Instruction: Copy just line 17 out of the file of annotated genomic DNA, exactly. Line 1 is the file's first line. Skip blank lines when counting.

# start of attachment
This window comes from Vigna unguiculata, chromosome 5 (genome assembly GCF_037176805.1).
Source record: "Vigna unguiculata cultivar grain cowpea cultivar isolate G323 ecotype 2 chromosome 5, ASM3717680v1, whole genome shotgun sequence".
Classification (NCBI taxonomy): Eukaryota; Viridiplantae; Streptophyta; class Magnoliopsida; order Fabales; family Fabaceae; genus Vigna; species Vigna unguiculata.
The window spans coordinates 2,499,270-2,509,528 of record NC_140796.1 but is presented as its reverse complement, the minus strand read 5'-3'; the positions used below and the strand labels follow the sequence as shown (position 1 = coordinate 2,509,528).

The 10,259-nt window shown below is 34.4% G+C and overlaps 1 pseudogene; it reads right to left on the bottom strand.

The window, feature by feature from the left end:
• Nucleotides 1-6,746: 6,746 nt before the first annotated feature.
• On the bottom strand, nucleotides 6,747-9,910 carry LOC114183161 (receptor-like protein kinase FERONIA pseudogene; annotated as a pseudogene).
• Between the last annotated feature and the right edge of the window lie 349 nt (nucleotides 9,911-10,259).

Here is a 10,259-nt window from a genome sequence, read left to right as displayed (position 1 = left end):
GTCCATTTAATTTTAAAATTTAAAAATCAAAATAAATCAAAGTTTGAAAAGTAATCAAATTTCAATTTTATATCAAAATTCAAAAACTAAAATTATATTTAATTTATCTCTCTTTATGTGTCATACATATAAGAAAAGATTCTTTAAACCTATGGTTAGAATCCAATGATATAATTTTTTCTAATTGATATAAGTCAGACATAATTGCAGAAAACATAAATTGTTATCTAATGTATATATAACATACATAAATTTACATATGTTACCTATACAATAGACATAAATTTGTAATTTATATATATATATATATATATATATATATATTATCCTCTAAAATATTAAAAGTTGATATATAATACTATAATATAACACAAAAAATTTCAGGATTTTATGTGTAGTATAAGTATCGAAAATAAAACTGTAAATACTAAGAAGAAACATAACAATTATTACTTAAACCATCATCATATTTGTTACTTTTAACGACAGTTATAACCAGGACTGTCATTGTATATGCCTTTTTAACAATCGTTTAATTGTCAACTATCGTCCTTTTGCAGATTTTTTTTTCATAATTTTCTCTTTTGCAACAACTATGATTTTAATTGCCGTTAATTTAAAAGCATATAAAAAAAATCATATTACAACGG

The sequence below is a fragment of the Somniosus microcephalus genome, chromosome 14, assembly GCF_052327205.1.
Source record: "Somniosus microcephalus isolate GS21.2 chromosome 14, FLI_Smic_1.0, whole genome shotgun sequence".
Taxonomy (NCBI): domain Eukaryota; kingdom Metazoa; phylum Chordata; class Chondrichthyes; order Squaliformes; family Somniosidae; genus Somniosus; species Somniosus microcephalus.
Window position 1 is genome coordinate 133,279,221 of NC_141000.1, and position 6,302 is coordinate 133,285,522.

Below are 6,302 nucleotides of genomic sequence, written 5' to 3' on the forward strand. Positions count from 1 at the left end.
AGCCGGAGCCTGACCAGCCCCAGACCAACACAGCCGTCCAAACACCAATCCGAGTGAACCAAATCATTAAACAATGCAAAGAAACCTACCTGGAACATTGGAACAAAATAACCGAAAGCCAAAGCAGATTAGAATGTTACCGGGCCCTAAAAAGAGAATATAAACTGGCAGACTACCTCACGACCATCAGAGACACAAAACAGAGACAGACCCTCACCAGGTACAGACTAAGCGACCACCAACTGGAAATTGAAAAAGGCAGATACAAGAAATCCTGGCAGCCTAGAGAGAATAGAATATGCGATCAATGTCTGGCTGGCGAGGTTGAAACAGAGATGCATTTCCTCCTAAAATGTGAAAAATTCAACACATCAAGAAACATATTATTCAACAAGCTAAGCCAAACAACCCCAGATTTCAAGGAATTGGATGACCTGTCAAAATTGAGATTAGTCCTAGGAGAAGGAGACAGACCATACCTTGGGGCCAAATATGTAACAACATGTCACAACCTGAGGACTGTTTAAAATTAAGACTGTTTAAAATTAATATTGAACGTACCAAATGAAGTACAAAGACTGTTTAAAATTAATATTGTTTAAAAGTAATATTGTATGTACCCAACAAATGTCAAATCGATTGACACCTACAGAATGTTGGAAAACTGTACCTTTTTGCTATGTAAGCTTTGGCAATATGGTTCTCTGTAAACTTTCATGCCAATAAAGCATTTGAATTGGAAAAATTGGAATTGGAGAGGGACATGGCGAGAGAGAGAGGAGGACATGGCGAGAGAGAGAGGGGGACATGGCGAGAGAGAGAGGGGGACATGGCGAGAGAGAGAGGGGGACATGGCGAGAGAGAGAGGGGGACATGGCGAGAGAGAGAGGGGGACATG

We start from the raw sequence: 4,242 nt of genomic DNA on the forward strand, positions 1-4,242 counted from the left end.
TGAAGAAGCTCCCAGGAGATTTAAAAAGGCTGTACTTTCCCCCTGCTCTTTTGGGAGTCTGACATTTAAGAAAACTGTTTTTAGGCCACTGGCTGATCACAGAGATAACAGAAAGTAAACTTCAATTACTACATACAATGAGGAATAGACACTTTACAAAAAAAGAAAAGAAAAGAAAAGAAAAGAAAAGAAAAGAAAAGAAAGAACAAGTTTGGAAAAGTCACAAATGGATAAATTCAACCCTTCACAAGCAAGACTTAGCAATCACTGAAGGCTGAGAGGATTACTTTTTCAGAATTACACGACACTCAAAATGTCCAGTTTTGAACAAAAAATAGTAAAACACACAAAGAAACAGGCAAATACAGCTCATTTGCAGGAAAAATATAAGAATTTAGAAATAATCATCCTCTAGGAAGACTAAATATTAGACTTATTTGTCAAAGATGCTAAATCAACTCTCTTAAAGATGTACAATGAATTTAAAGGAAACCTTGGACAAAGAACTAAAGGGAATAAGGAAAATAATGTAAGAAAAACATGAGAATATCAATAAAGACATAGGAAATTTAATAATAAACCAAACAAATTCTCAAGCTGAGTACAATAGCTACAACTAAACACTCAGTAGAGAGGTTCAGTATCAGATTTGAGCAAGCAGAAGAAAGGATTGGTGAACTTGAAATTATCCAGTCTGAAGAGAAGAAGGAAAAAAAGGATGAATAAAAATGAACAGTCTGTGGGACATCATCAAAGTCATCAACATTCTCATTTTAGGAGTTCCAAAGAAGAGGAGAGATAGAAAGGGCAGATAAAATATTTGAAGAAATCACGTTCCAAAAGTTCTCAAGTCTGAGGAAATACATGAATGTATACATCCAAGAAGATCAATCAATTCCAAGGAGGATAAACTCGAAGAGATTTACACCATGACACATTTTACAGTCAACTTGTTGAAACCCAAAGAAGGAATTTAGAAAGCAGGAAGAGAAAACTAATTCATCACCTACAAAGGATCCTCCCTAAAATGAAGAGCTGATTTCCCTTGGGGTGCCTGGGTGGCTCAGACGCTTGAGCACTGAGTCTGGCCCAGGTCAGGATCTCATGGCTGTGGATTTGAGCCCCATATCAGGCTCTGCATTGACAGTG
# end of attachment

AGCCGGAGCCTGACCAGCCCCAGACCAACACAGCCGTCCAAACACCAATCCGAGTGAACCAAATCATTAAACAATGCAAAGAAACCTACCTGGAACATTGGAACAAAATAACCGAAAGCCAAAGCAGATTAGAATGTTACCGGGCCCTAAAAAGAGAATATAAACTGGCAGACTACCTCACGACCATCAGAGACACAAAACAGAGACAGACCCTCACCAGGTACAGACTAAGCGACCACCAACTGGAAATTGAAAAAGGCAGATACAAGAAATCCTGGCAGCCTAGAGAGAATAGAATATGCGATCAATGTCTGGCTGGCGAGGTTGAAACAGAGATGCATTTCCTCCTAAAATGTGAAAAATTCAACACATCAAGAAACATATTATTCAACAAGCTAAGCCAAACAACCCCAGATTTCAAGGAATTGGATGACCTGTCAAAATTGAGATTAGTCCTAGGAGAAGGAGACAGACCATACCTTGGGGCCAAATATGTAACAACATGTCACAACCTGAGGACTGTTTAAAATTAAGACTGTTTAAAATTAATATTGAACGTACCAAATGAAGTACAAAGACTGTTTAAAATTAATATTGTTTAAAAGTAATATTGTATGTACCCAACAAATGTCAAATCGATTGACACCTACAGAATGTTGGAAAACTGTACCTTTTTGCTATGTAAGCTTTGGCAATATGGTTCTCTGTAAACTTTCATGCCAATAAAGCATTTGAATTGGAAAAATTGGAATTGGAGAGGGACATGGCGAGAGAGAGAGGAGGACATGGCGAGAGAGAGAGGGGGACATGGCGAGAGAGAGAGGGGGACATGGCGAGAGAGAGAGGGGGACATGGCGAGAGAGAGAGGGGGACATGGCGAGAGAGAGAGGGGGACATG